And be sure to check out this video of the GRAVITY Collaboration’s successful test, courtesy of the ESO:

Further Reading: ESO, Astronomy and Astrophysics

Stunning First Ever Photograph of a Newly Forming Planet

For decades, the most widely-accepted view of how our Solar System formed has been the Nebular Hypothesis. According to this theory, the Sun, the planets, and all other objects in the Solar System formed from nebulous material billions of years ago. This dust experienced a gravitational collapse at the center, forming our Sun, while the rest of the material formed a circumstellar debris ring that coalesced to form the planets.

Thanks to the development of modern telescopes, astronomers have been able to probe other star systems to test this hypothesis. Unfortunately, in most cases, astronomers have only been able to observe debris rings around stars with hints of planets in formation. It was only recently that a team of European astronomers were able to capture an image of a newborn planet, thus demonstrating that debris rings are indeed the birthplace of planets.

The team’s research appeared in two papers that were recently published in Astronomy & Astrophysics, titled “Discovery of a planetary-mass companion within the gap of the transition disk around PDS 70” and “Orbital and atmospheric characterization of the planet within the gap of the PDS 70 transition disk.” The team behind both studies included member from the Max Planck Institute for Astronomy (MPIA) as well as multiple observatories and universities.

Near infrared image of the PDS70 disk obtained with the SPHERE instrument. Credit: ESO/A. Müller, MPIA

For the sake of their studies, the teams selected PDS 70b, a planet that was discovered at a distance of 22 Astronomical Units (AUs) from its host star and which was believed to be a newly-formed body. In the first study – which was led by Miriam Keppler of the Max Planck Institute for Astronomy – the team indicated how they studied the protoplanetary disk around the star PDS 70.

PDS 70 is a low-mass T Tauri star located in the constellation Centaurus, approximately 370 light-years from Earth. This study was performed using archival images in the near-infrared band taken by the Spectro-Polarimetric High-contrast Exoplanet REsearch instrument (SPHERE) instrument on the ESO’s Very Large Telescope (VLT) and the Near-Infrared Coronagraphic Imager on the Gemini South Telescope.

Using these instruments, the team made the first robust detection of a young planet (PDS 70b) orbiting within a gap in its star’s protoplanetary disc and located roughly three billion km (1.86 billion mi) from its central star – roughly the same distance between Uranus and the Sun. In the second study, led by Andre Muller (also from the MPIA) the team describes how they used the SPHERE instrument to measure the brightness of the planet at different wavelengths.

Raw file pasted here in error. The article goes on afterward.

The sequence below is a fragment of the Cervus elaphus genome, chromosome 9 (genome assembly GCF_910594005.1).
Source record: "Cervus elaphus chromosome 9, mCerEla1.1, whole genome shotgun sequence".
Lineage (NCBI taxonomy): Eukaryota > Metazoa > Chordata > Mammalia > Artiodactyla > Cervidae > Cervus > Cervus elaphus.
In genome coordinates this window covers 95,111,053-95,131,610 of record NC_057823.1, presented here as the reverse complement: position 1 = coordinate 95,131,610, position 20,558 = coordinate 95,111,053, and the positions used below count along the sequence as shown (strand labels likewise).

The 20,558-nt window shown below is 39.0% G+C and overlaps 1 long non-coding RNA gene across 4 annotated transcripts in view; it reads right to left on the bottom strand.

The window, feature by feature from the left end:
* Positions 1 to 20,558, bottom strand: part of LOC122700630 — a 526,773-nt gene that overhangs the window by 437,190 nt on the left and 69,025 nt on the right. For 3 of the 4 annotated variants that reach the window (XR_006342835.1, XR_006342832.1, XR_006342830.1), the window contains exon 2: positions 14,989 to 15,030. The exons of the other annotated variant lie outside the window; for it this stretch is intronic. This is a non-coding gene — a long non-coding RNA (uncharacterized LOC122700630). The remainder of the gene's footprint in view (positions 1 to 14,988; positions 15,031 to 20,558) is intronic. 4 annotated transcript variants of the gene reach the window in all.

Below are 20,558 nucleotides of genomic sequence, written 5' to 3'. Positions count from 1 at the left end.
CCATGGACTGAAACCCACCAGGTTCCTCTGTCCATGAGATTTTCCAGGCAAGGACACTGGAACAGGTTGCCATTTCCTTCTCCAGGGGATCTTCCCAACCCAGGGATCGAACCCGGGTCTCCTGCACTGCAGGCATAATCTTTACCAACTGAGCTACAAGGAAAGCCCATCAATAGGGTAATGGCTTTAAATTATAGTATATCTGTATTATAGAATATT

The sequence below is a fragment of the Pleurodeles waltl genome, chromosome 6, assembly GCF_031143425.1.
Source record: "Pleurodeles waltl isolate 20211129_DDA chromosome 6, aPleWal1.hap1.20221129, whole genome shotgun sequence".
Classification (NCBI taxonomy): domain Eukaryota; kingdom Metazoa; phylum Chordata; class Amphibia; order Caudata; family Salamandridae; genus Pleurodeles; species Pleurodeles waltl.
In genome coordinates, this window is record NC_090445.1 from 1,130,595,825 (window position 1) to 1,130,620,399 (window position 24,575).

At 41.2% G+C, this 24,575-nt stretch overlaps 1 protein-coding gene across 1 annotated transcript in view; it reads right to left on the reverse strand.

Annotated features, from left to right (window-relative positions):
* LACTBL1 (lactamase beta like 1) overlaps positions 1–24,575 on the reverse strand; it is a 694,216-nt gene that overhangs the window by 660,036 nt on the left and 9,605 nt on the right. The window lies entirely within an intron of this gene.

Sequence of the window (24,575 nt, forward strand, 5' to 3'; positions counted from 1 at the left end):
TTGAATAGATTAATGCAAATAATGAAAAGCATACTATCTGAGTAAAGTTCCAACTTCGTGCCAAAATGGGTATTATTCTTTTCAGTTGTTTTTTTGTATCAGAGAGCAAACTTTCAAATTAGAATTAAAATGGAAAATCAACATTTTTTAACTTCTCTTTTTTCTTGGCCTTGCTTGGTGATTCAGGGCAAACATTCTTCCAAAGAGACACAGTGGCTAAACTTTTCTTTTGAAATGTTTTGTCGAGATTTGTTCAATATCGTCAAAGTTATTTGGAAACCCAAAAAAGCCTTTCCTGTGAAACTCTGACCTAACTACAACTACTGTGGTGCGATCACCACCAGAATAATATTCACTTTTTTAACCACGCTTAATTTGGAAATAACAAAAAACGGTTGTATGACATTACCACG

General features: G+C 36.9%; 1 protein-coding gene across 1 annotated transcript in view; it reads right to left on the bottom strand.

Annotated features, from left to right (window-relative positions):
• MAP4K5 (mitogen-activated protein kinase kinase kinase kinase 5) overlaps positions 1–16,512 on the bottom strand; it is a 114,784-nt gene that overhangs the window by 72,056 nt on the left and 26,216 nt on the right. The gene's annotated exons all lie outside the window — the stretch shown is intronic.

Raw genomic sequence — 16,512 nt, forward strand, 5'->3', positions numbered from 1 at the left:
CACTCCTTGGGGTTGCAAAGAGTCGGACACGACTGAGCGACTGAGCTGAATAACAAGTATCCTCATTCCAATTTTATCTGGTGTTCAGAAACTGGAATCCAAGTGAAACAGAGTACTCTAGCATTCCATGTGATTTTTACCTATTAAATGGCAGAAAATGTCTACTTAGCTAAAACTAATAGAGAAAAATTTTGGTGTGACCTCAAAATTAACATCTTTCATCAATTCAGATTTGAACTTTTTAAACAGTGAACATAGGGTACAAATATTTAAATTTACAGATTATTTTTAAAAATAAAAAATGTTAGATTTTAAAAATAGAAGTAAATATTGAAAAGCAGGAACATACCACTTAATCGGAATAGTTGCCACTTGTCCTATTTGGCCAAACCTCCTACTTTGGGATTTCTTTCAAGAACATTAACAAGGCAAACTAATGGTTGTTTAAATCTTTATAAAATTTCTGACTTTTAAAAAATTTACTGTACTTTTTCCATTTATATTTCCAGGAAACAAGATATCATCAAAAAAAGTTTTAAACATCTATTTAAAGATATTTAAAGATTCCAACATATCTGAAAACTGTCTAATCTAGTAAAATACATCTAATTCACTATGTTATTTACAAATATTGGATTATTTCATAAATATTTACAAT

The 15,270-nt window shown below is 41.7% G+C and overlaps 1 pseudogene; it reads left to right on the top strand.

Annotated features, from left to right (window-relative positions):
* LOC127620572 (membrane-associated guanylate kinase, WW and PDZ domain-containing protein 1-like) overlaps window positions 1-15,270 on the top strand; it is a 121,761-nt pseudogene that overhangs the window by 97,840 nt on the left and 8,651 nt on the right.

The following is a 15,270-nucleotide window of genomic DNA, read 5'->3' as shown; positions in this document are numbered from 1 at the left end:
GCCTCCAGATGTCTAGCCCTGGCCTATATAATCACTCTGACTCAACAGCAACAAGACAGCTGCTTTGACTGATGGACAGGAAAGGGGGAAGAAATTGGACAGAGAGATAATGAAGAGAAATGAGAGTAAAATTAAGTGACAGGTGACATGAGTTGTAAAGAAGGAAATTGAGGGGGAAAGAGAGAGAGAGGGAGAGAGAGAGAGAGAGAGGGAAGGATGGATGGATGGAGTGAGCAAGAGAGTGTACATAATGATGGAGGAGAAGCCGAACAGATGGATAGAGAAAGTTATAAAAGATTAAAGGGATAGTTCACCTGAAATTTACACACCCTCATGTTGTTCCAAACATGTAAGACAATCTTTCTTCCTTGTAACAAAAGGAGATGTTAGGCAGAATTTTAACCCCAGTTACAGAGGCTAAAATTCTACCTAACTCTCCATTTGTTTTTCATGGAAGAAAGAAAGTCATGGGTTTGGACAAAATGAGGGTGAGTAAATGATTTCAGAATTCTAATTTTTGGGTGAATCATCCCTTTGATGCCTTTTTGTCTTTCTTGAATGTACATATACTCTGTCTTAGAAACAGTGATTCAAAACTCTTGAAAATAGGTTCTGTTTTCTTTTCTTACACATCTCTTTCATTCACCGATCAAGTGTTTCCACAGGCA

From this, they were able to determine that PDS 70b is a gas giant that has about nine Jupiter masses and a surface temperature of about 1000 °C (1832 °F), making it a particularly “Hot Super-Jupiter”. The planet must be younger than its host star, and is probably still growing. The data also indicated that the planet is surrounded by clouds that alter the radiation emitted by the planetary core and its atmosphere.

Thanks to the advanced instruments used, the team was also able to acquire an image of the planet and its system. As you can see from the image (posted at top) and the video below, the planet is visible as a bright point to the right of the blackened center of the image. This dark region is due to a corongraph, which blocks the light from the star so the team could detect the much-fainter companion.

As Miriam Keppler, a postdoctoral student at the MPIA, explained in a recent ESO press statement:

“These discs around young stars are the birthplaces of planets, but so far only a handful of observations have detected hints of baby planets in them. The problem is that until now, most of these planet candidates could just have been features in the disc.”

In addition to spotting the young planet, the research teams also noted that it has sculpted the protoplanetary disc orbiting the star. Essentially, the planet’s orbit has traced a giant hole in the center of the disc after accumulating material from it. This means that PDS 70 b is still located in the vicinity of its birth place, is likely to still be accumulating material and will continue to grow and change.

For decades, astronomers have been aware of these gaps in the protoplanetary disc and speculated that they were produced by a planet. Now, they finally have the evidence to support this theory. As André Müller explained:

Keppler’s results give us a new window onto the complex and poorly-understood early stages of planetary evolution. We needed to observe a planet in a young star’s disc to really understand the processes behind planet formation.

These studies will be a boon to astronomers, especially when it comes to theoretical models of planet formation and evolution. By determining the planet’s atmospheric and physical properties, the astronomers have been able to test key aspects of the Nebular Hypothesis. The discovery of this young, dust-shrouded planet would not have been were if not for the capabilities of ESO’s SPHERE instrument.

This instrument studies exoplanets and discs around nearby stars using a technique known as high-contrast imaging, but also relies on advanced strategies and data processing techniques. In addition to blocking the light from a star with a coronagraph, SPHERE is able to filter out the signals of faint planetary companions around bright young stars at multiple wavelengths and epochs.

As Prof. Thomas Henning – the director at MPIA, the German co-investigator of the SPHERE instrument, and a senior author on the two studies – stated in a recent MPIA press release: